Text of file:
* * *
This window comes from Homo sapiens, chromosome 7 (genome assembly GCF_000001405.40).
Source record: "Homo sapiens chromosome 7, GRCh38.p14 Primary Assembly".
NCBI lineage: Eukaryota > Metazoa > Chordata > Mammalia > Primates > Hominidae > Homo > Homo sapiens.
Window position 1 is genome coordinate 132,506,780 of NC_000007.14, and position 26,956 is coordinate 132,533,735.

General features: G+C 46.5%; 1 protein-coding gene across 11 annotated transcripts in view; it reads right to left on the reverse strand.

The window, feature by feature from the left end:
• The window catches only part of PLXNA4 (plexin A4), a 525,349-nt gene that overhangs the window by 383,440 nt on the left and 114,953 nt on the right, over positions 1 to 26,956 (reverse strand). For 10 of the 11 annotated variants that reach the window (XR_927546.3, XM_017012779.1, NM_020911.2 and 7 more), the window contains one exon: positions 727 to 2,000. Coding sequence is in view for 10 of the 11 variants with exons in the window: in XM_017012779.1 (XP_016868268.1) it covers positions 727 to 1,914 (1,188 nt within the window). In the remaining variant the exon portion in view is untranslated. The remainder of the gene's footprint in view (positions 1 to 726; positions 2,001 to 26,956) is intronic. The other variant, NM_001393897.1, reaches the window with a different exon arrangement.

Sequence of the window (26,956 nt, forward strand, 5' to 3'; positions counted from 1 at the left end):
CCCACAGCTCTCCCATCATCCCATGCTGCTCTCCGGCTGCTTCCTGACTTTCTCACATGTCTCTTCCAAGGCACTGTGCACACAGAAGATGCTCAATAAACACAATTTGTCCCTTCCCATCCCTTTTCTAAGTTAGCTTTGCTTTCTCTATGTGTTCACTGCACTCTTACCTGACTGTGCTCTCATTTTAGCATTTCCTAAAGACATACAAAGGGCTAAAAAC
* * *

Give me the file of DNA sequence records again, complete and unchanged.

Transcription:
This window comes from Homo sapiens, chromosome 7 (genome assembly GCF_000001405.40).
Source record: "Homo sapiens chromosome 7, GRCh38.p14 Primary Assembly".
NCBI lineage: Eukaryota > Metazoa > Chordata > Mammalia > Primates > Hominidae > Homo > Homo sapiens.
Window position 1 is genome coordinate 132,506,780 of NC_000007.14, and position 26,956 is coordinate 132,533,735.

General features: G+C 46.5%; 1 protein-coding gene across 11 annotated transcripts in view; it reads right to left on the reverse strand.

The window, feature by feature from the left end:
• The window catches only part of PLXNA4 (plexin A4), a 525,349-nt gene that overhangs the window by 383,440 nt on the left and 114,953 nt on the right, over positions 1 to 26,956 (reverse strand). For 10 of the 11 annotated variants that reach the window (XR_927546.3, XM_017012779.1, NM_020911.2 and 7 more), the window contains one exon: positions 727 to 2,000. Coding sequence is in view for 10 of the 11 variants with exons in the window: in XM_017012779.1 (XP_016868268.1) it covers positions 727 to 1,914 (1,188 nt within the window). In the remaining variant the exon portion in view is untranslated. The remainder of the gene's footprint in view (positions 1 to 726; positions 2,001 to 26,956) is intronic. The other variant, NM_001393897.1, reaches the window with a different exon arrangement.

Sequence of the window (26,956 nt, forward strand, 5' to 3'; positions counted from 1 at the left end):
CCCACAGCTCTCCCATCATCCCATGCTGCTCTCCGGCTGCTTCCTGACTTTCTCACATGTCTCTTCCAAGGCACTGTGCACACAGAAGATGCTCAATAAACACAATTTGTCCCTTCCCATCCCTTTTCTAAGTTAGCTTTGCTTTCTCTATGTGTTCACTGCACTCTTACCTGACTGTGCTCTCATTTTAGCATTTCCTAAAGACATACAAAGGGCTAAAAAC